Synthetic Data: Shaping the Future of A Data-Centric World

By Steve Harris, CEO of Mindtech.

  • 1 year ago Posted in

Data powers the modern world. From healthcare to finance, transportation to retail, data is the backbone of everything we do. This is only amplified in the age of digital transformation with the rise of new, game-changing technologies intrinsically powered by data. Its importance cannot be overstated, especially in an AI-centric world where algorithms rely on vast amounts of training. These algorithms are only as good as what they are trained on, making high-quality data invaluable.

That being said, achieving this is no mean feat. Organisations are finding it increasingly difficult to collect and utilise real-world data. Data privacy and security are the subject of growing concern. Moreover, wider issues present themselves throughout the data lifecycle, particularly with sourcing and processing, whether that be regarding the volume needed, feasibility of data generation or related expenses.

Data can be messy, incomplete, or otherwise difficult to work with. In particular, a lack of consistency or accuracy can make it difficult to draw meaningful insights and make informed business decisions. In an age where businesses try to foster a culture of data-driven decision making, empowering teams to use data to inform their work, having complete, representative datasets is non-negotiable.

Real-world data can be limited in its diversity, particularly if it is collected from a single source or in a specific context, which can often be the case due to time or budgetary restraints, particularly for large-scale projects. So, while it is often regarded as the ideal source, it can be accompanied by a number of problems including privacy issues, cost, and data scarcity. There is a clear gap for a better solution that works with real-world data to provide the desired results.

Generated by a computer simulation, synthetic data is able to mimic features of real-world data, statistically and structurally matching it. It can help organisations generate masses of training data without risking privacy and security, saving them time and money in the process. Not only that, it can also create more diverse and representative datasets, helping to avoid the pitfalls of bias that can come with real-world data alone. But how does it do this?

How synthetic data can fuel a data-centric world

While at first glance, it may seem counterintuitive to use artificially generated data in lieu of ‘the real thing’, synthetic data enhances real world data, offering a multitude of benefits positioning it as an invaluable resource for organisations looking to optimise their data practices.

By working with real-world data, synthetic data is able to elevate an organisation’s practices. As discussed, real-world data can contain sensitive details, such as personally identifiable information (PII), which must be kept secure, especially in the case of financial statements or ID documents. Synthetic data offers a solution by generating datasets that preserve the statistical

properties of the original data while mitigating privacy concerns by eliminating the need for PII altogether.

Furthermore, synthetic data can be generated in large volumes, quickly and inexpensively. In some fields, there may be a scarcity of real-world data available for analysis. This can be for a number of reasons. Sometimes it can simply be unfeasible to collect data, which is the case in emerging areas such as autonomous vehicles. Other times, dedicated time needed for comprehensive annotation can be impractical.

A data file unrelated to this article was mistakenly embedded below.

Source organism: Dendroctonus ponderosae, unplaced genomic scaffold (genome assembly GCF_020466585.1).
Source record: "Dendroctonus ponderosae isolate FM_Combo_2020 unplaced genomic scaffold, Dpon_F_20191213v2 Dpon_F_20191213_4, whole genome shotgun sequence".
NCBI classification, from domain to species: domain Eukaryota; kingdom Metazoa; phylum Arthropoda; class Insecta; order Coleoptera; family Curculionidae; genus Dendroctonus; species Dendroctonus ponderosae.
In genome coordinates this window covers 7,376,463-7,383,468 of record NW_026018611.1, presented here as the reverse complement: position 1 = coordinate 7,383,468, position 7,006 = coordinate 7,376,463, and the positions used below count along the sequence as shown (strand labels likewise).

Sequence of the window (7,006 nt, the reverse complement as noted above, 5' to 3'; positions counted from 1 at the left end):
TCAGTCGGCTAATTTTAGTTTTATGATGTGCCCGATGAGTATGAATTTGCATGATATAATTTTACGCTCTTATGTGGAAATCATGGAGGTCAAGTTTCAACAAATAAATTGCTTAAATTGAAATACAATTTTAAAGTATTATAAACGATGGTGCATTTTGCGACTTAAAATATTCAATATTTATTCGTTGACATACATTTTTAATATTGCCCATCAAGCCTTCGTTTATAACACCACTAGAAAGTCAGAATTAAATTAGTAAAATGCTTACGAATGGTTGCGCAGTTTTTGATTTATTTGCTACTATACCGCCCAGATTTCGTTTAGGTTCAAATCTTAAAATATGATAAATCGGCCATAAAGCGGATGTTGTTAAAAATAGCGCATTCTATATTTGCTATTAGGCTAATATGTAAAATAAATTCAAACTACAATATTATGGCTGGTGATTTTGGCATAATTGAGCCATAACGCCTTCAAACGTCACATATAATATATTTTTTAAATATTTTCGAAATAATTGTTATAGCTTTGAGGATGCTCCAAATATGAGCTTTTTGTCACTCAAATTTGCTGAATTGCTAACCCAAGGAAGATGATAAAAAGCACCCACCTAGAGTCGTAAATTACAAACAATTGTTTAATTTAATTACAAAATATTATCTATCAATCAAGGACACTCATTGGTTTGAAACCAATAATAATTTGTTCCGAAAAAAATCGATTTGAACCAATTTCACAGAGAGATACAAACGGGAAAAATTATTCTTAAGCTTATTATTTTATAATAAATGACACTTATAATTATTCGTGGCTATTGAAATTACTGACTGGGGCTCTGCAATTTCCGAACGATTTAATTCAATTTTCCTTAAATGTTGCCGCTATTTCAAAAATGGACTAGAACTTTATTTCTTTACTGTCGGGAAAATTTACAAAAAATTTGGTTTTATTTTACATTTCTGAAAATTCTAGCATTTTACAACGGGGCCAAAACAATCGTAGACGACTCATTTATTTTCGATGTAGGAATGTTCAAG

Synthetic data, however, can be generated to meet specific criteria, using a wide range of scenarios to ensure that it is also consistent and representative of corner cases. This can allow users to test and refine models without incurring the high costs associated with data collection and allow them to apply their efforts more productively.

Industries that can benefit from leveraging synthetic data

All sectors can probably stand to gain from deploying synthetic data. Some that have already begun leveraging its advantages include the automotive and retail industries. These fields require masses of data to ensure training is representative of the users and scenarios that the AI will encounter. Synthetic data eases the process, providing diverse datasets at a fraction of the time.

The automotive industry was one of the first proponents of synthetic data, and its focus was largely centred around autonomous vehicles. However, more recently, this scope is expanding to other areas such as in-cabin monitoring and number plate recognition. These technologies rely on accurate identification and the ability to detect corner cases in the event of accidents, for example, making synthetic data the ideal, practical solution to address these needs.

Retailers are making use of synthetic data across a number of applications including inventory management, point of sale monitoring and forecasting. It is a key driver of business success, enabling hidden insights to inform decision making. In sectors such as finance and healthcare, where PII is integral, synthetic data can be leveraged to ensure data security and establish trust with clients. The potential applications are virtually limitless.

The advantages of synthetic data over traditional real-world data alone make it an indispensable tool in modern data practices. Its ability to save time and costs, enhance privacy protection, and offer data diversity is transforming the way we approach data-related challenges. Real-world data still has a role to play and there is no taking away from its integral contribution to training AI systems. We can expect the two to supplement one another for even more innovative uses in the future.

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